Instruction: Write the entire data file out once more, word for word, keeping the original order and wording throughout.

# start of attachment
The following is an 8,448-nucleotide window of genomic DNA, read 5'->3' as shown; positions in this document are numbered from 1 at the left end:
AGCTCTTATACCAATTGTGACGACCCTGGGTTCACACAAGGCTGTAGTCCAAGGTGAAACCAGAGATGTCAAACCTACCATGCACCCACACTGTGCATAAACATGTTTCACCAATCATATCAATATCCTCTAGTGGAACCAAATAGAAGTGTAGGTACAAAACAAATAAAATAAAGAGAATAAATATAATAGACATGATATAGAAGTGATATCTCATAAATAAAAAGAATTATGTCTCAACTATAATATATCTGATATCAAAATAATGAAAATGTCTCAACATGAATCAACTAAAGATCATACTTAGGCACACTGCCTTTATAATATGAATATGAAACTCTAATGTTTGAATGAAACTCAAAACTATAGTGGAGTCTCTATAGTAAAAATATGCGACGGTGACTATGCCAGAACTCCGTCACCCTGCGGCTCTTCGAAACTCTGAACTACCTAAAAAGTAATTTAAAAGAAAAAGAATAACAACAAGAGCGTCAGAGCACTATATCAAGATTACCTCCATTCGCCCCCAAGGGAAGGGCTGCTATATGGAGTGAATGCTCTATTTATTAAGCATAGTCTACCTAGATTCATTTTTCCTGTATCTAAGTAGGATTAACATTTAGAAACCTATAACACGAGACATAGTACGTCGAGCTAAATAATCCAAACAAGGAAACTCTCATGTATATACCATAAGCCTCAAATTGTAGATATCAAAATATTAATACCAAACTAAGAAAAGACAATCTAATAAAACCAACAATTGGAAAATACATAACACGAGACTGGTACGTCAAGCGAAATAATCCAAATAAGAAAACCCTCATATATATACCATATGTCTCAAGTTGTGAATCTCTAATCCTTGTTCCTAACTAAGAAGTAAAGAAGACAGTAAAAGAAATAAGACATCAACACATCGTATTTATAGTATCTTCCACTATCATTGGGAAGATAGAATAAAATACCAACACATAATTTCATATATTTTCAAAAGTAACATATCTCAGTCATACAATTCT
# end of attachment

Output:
The following is an 8,448-nucleotide window of genomic DNA, read 5'->3' as shown; positions in this document are numbered from 1 at the left end:
AGCTCTTATACCAATTGTGACGACCCTGGGTTCACACAAGGCTGTAGTCCAAGGTGAAACCAGAGATGTCAAACCTACCATGCACCCACACTGTGCATAAACATGTTTCACCAATCATATCAATATCCTCTAGTGGAACCAAATAGAAGTGTAGGTACAAAACAAATAAAATAAAGAGAATAAATATAATAGACATGATATAGAAGTGATATCTCATAAATAAAAAGAATTATGTCTCAACTATAATATATCTGATATCAAAATAATGAAAATGTCTCAACATGAATCAACTAAAGATCATACTTAGGCACACTGCCTTTATAATATGAATATGAAACTCTAATGTTTGAATGAAACTCAAAACTATAGTGGAGTCTCTATAGTAAAAATATGCGACGGTGACTATGCCAGAACTCCGTCACCCTGCGGCTCTTCGAAACTCTGAACTACCTAAAAAGTAATTTAAAAGAAAAAGAATAACAACAAGAGCGTCAGAGCACTATATCAAGATTACCTCCATTCGCCCCCAAGGGAAGGGCTGCTATATGGAGTGAATGCTCTATTTATTAAGCATAGTCTACCTAGATTCATTTTTCCTGTATCTAAGTAGGATTAACATTTAGAAACCTATAACACGAGACATAGTACGTCGAGCTAAATAATCCAAACAAGGAAACTCTCATGTATATACCATAAGCCTCAAATTGTAGATATCAAAATATTAATACCAAACTAAGAAAAGACAATCTAATAAAACCAACAATTGGAAAATACATAACACGAGACTGGTACGTCAAGCGAAATAATCCAAATAAGAAAACCCTCATATATATACCATATGTCTCAAGTTGTGAATCTCTAATCCTTGTTCCTAACTAAGAAGTAAAGAAGACAGTAAAAGAAATAAGACATCAACACATCGTATTTATAGTATCTTCCACTATCATTGGGAAGATAGAATAAAATACCAACACATAATTTCATATATTTTCAAAAGTAACATATCTCAGTCATACAATTCT